|By Princesanegrita (Princesanegrita) on Monday, December 29, 2003 - 01:11 pm: Edit|
Tell me if you like my essay
"Um..Ma’am, I beg your pardon."
"I said shanuff babay."
"Gramma, what's that mean?"
"Girl, don't be too proper for your own good. I said SHOOR Enuff."
Both of my grandmothers are the product of the south. Big ma, my great great grandmother, lives today in a nursing home. When I sit at her bedside I am overwhemlmed with humility. Her bones are so small that she appears to be a mere skeleton covered in a gentle white blanket. When I hear the wisdom and fire in her voice, I sometimes think she might shatter into tiny pieces at any instant. But when she was younger, she was wide, with the cheekbones and hair of the Cherokees, and she proudly let us know we were both "African and Indian". I never saw the good in it, when I looked in the mirror I saw a broad nose, too high cheekbones, curly lips, and hair too nappy to be called "good" but too thick and long to be called anything else.
When Big ma, my great grandmother, and my grandmother all speak of the plantations that they "sharecropped" decades after slavery, I hoped there were lying. I was convinced they were excellent fabulist just embellishing some old memories, until I saw the bunions on their feet and the protruding calluses on their hands. When I was told the story of how my great grandmother scraped her whole ten cents, and nine children to arrive to Buffalo, and live in the ghetto, I could’ve sworn she was crazy. When I learned how Muh, my paternal great great grandmother hustled through a two year college with her flaming red skin and charcoal eyes, I knew she was brave. Why on the Lord's green earth would they all come to Buffalo? Looking at my smooth hands, I saw the answer screaming at me. This WAS the North, and it was supposed to be that "promised land" so their offspring could have a "better life".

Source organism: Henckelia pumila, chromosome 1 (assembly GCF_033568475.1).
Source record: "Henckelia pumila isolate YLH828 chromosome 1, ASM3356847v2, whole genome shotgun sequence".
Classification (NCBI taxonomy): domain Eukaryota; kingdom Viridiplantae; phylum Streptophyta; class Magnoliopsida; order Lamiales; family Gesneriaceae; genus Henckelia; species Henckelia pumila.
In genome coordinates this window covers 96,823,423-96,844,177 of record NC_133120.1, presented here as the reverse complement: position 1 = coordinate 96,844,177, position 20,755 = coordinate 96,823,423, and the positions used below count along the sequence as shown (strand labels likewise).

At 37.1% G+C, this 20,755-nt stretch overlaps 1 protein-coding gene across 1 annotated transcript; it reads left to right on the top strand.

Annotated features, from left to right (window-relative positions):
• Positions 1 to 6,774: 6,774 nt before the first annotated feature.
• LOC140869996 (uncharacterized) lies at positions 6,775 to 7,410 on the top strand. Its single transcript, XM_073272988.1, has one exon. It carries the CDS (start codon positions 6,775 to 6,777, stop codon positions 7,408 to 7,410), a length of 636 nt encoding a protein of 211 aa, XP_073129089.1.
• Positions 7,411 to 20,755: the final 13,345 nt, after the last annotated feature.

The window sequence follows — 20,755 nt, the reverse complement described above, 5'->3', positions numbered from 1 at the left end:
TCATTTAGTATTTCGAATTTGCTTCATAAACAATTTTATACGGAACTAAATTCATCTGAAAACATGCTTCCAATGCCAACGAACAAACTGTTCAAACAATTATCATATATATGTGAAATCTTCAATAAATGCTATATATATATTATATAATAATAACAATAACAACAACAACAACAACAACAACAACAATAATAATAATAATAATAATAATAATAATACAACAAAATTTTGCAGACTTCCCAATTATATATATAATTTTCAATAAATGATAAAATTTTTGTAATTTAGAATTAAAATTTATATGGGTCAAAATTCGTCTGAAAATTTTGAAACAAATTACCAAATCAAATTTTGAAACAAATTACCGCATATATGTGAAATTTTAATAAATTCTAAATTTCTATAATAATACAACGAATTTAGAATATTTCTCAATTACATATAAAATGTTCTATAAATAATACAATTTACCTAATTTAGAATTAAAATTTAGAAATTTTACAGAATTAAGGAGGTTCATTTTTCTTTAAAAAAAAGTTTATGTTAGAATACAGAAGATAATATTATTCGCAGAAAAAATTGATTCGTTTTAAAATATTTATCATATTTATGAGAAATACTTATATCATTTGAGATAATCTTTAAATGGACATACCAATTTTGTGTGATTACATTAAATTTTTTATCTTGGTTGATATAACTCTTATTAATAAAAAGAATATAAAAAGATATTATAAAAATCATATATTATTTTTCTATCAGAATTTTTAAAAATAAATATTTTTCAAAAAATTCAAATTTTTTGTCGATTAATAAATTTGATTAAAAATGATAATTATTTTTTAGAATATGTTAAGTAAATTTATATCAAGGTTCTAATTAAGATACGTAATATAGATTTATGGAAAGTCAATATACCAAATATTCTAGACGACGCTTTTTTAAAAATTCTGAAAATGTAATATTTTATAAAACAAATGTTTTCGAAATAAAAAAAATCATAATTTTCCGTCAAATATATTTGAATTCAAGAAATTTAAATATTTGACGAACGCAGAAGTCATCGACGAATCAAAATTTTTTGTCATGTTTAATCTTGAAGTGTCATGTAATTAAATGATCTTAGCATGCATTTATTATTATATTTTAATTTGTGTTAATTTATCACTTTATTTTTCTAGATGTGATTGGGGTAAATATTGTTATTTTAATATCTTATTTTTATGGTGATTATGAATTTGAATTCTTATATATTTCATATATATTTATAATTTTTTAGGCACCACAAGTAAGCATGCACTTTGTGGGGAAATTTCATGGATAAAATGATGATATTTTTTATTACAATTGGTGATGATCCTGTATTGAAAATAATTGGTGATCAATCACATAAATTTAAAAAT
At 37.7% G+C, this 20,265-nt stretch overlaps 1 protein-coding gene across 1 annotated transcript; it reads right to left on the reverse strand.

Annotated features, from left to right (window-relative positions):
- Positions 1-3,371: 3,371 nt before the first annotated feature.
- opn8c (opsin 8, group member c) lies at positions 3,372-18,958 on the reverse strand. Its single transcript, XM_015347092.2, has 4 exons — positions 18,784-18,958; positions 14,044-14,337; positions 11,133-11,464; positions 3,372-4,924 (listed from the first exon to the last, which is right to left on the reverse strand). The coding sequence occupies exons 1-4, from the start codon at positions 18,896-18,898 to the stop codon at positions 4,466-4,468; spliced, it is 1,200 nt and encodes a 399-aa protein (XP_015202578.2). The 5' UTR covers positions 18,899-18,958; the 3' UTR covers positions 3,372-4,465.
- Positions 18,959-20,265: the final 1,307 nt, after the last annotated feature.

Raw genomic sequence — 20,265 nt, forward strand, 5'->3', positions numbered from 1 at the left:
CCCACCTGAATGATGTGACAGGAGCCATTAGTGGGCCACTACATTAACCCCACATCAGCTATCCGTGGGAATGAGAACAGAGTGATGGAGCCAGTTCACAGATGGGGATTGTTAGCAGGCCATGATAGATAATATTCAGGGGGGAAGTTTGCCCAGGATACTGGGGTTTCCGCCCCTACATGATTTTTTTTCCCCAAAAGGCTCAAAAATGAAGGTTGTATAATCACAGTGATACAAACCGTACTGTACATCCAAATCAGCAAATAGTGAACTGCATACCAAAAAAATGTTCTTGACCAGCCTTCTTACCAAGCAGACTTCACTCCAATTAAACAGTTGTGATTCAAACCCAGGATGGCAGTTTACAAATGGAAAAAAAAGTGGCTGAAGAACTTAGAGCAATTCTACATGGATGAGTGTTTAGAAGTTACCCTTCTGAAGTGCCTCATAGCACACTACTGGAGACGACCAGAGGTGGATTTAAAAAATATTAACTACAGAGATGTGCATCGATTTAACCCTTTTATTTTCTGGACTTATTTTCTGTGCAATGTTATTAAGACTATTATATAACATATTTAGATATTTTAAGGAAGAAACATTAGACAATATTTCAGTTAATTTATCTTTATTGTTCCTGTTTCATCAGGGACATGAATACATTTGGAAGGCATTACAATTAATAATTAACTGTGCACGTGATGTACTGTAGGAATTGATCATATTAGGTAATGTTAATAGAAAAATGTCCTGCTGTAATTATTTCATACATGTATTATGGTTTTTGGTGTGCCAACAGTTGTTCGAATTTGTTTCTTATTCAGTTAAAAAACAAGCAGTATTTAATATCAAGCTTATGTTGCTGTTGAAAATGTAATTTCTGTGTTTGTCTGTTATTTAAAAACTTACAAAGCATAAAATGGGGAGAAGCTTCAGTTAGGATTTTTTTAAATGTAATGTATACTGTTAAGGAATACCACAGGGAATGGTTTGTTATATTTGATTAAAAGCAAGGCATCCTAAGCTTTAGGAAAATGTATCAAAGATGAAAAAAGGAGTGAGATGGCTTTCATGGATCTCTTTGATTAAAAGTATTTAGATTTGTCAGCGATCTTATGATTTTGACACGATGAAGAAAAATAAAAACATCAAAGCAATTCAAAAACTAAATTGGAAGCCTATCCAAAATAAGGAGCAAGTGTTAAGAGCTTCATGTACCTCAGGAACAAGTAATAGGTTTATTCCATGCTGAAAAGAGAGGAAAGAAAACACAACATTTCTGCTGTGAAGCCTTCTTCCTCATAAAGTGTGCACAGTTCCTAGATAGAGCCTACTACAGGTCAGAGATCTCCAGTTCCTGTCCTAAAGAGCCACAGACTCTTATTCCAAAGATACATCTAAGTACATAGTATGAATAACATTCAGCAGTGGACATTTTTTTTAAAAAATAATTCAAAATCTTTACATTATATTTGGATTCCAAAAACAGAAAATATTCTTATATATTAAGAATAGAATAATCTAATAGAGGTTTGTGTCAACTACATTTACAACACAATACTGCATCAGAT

When I turned my eyes to the ghetto, I saw was people who were worn out because they had worked all their lives, but so satisfied because their children were safe from the cotton fields. We were cotton shocked, white shocked. If it was light and fluffy, or you had to work and toil for it…it's damn near slavery and we aint about to do it. So if you can get your high school degree, marry a good black man, and not be somebody's statistic, well, that’s the Ghetto black American dream. I might've slumped into this ideology, since I had been around it all my life. I knew what it was like to try to be happy with roaches, and celebrate with mice. I had been inches away from living in a foster home, and functionally homeless for the course of 2 months. I knew the frustration of shuffling through church bins for clothing, and crying because this...well..it was hell. With the poverty comes the hope for escape, my older cousins chose to get pregnant, my good friend got strung out, and I just couldn’t. I never felt above the ghetto..or saw myself as superior..I had lived off government money and lived in a housing project for as long as I can remember. But, as the old folks would say "it shol aint the cotton fields."
They were right; it wasn’t the cotton fields, just some other type of plantation, where cycles were forming unbreakable links. I won’t, can’t live here, breathe here, raise my family here. Too many family members living under clouds of squandered potential, too many tears we shed for lives not yet ripe. So before we are bound by our circumstances, and fettered by the comfort of our infinitely better new lives, someone must make an exodus. There has to be progression. Sharecropping once held the splendor of the freed life, the ideal of equal opportunity magnified the ghetto, now we must decide our next move. So as I prepare for life after high school, I mustn’t consider myself only, but the woman, the mother, the doctor I see in the future. The woman who can come back and share information and knowledge with the people who need to hear. When I stare in the mirror at my high cheekbones, and my broad hips, I can’t help but see Muh and Big Ma staring back at me. “Can I do this, can I make it?” My eyes speak to me in the voices of their thick southern accents, “shanuff baby, this aint nobody’s cotton field.” I smile.
|By Chewieshooie (Chewieshooie) on Tuesday, December 30, 2003 - 09:32 pm: Edit|
I personally really liked it, but I think it focuses too much about the conditions of the people around you and the bravery of your grandparents than it really focused about you. All we learn about you is that you want to get out. And some of the phrasing, like "too many tears we shed for lives not yet ripe" are too cliche and don't really contribute to the essay. Also, some places didn't flow well- try reading the essay to yourself out loud.
I hoped there were lying- shouldn't it be "they were lying"?
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